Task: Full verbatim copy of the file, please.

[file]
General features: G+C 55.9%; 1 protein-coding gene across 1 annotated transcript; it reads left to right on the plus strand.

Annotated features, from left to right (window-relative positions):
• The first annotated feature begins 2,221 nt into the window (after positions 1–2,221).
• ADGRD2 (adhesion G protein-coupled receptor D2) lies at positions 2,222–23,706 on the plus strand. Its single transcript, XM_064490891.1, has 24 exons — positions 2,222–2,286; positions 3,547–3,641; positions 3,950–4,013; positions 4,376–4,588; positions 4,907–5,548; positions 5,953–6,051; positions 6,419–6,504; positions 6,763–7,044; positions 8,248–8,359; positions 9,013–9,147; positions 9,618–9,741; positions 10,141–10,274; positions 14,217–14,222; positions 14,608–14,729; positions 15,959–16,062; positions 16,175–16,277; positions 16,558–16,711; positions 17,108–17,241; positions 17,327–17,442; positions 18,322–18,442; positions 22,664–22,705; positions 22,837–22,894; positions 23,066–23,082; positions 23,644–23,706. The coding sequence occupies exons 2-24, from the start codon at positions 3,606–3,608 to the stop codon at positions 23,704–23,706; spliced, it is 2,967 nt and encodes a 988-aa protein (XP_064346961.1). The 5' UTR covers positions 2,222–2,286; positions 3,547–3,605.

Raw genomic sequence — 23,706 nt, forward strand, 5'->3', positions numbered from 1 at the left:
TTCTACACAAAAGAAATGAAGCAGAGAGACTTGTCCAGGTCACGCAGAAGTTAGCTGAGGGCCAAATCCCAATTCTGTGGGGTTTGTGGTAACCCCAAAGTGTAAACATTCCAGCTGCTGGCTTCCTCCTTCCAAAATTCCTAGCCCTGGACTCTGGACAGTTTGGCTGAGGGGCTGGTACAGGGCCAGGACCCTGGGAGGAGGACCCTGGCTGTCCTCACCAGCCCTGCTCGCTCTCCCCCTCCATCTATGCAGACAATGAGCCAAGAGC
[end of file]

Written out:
General features: G+C 55.9%; 1 protein-coding gene across 1 annotated transcript; it reads left to right on the plus strand.

Annotated features, from left to right (window-relative positions):
• The first annotated feature begins 2,221 nt into the window (after positions 1–2,221).
• ADGRD2 (adhesion G protein-coupled receptor D2) lies at positions 2,222–23,706 on the plus strand. Its single transcript, XM_064490891.1, has 24 exons — positions 2,222–2,286; positions 3,547–3,641; positions 3,950–4,013; positions 4,376–4,588; positions 4,907–5,548; positions 5,953–6,051; positions 6,419–6,504; positions 6,763–7,044; positions 8,248–8,359; positions 9,013–9,147; positions 9,618–9,741; positions 10,141–10,274; positions 14,217–14,222; positions 14,608–14,729; positions 15,959–16,062; positions 16,175–16,277; positions 16,558–16,711; positions 17,108–17,241; positions 17,327–17,442; positions 18,322–18,442; positions 22,664–22,705; positions 22,837–22,894; positions 23,066–23,082; positions 23,644–23,706. The coding sequence occupies exons 2-24, from the start codon at positions 3,606–3,608 to the stop codon at positions 23,704–23,706; spliced, it is 2,967 nt and encodes a 988-aa protein (XP_064346961.1). The 5' UTR covers positions 2,222–2,286; positions 3,547–3,605.

Raw genomic sequence — 23,706 nt, forward strand, 5'->3', positions numbered from 1 at the left:
TTCTACACAAAAGAAATGAAGCAGAGAGACTTGTCCAGGTCACGCAGAAGTTAGCTGAGGGCCAAATCCCAATTCTGTGGGGTTTGTGGTAACCCCAAAGTGTAAACATTCCAGCTGCTGGCTTCCTCCTTCCAAAATTCCTAGCCCTGGACTCTGGACAGTTTGGCTGAGGGGCTGGTACAGGGCCAGGACCCTGGGAGGAGGACCCTGGCTGTCCTCACCAGCCCTGCTCGCTCTCCCCCTCCATCTATGCAGACAATGAGCCAAGAGC